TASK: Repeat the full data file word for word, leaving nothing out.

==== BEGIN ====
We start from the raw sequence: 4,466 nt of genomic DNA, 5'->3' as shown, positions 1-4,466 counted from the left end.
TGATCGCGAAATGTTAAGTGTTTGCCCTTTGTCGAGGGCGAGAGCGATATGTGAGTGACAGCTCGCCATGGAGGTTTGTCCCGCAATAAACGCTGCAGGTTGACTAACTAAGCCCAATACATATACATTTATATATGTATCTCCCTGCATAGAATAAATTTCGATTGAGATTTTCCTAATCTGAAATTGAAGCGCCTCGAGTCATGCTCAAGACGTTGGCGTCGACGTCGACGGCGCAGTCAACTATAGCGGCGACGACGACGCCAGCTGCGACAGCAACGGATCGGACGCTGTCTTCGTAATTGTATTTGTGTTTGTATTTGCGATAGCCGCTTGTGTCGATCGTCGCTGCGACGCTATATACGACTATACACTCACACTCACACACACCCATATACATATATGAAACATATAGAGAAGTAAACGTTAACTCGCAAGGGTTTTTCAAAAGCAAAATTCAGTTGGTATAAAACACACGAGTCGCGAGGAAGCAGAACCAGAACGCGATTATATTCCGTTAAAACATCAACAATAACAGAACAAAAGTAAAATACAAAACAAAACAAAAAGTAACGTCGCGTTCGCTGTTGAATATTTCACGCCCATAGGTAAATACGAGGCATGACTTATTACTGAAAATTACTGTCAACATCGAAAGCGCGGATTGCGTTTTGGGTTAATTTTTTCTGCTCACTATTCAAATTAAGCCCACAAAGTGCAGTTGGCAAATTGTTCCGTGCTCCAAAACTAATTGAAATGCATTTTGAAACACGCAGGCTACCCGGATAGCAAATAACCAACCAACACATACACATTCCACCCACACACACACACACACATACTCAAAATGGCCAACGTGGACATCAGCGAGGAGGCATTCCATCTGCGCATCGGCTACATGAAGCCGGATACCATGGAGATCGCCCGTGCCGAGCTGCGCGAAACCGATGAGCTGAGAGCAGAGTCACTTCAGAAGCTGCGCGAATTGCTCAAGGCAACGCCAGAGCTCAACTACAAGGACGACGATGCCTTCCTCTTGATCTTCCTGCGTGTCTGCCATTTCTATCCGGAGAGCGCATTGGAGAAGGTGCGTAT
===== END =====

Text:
We start from the raw sequence: 4,466 nt of genomic DNA, 5'->3' as shown, positions 1-4,466 counted from the left end.
TGATCGCGAAATGTTAAGTGTTTGCCCTTTGTCGAGGGCGAGAGCGATATGTGAGTGACAGCTCGCCATGGAGGTTTGTCCCGCAATAAACGCTGCAGGTTGACTAACTAAGCCCAATACATATACATTTATATATGTATCTCCCTGCATAGAATAAATTTCGATTGAGATTTTCCTAATCTGAAATTGAAGCGCCTCGAGTCATGCTCAAGACGTTGGCGTCGACGTCGACGGCGCAGTCAACTATAGCGGCGACGACGACGCCAGCTGCGACAGCAACGGATCGGACGCTGTCTTCGTAATTGTATTTGTGTTTGTATTTGCGATAGCCGCTTGTGTCGATCGTCGCTGCGACGCTATATACGACTATACACTCACACTCACACACACCCATATACATATATGAAACATATAGAGAAGTAAACGTTAACTCGCAAGGGTTTTTCAAAAGCAAAATTCAGTTGGTATAAAACACACGAGTCGCGAGGAAGCAGAACCAGAACGCGATTATATTCCGTTAAAACATCAACAATAACAGAACAAAAGTAAAATACAAAACAAAACAAAAAGTAACGTCGCGTTCGCTGTTGAATATTTCACGCCCATAGGTAAATACGAGGCATGACTTATTACTGAAAATTACTGTCAACATCGAAAGCGCGGATTGCGTTTTGGGTTAATTTTTTCTGCTCACTATTCAAATTAAGCCCACAAAGTGCAGTTGGCAAATTGTTCCGTGCTCCAAAACTAATTGAAATGCATTTTGAAACACGCAGGCTACCCGGATAGCAAATAACCAACCAACACATACACATTCCACCCACACACACACACACACATACTCAAAATGGCCAACGTGGACATCAGCGAGGAGGCATTCCATCTGCGCATCGGCTACATGAAGCCGGATACCATGGAGATCGCCCGTGCCGAGCTGCGCGAAACCGATGAGCTGAGAGCAGAGTCACTTCAGAAGCTGCGCGAATTGCTCAAGGCAACGCCAGAGCTCAACTACAAGGACGACGATGCCTTCCTCTTGATCTTCCTGCGTGTCTGCCATTTCTATCCGGAGAGCGCATTGGAGAAGGTGCGTAT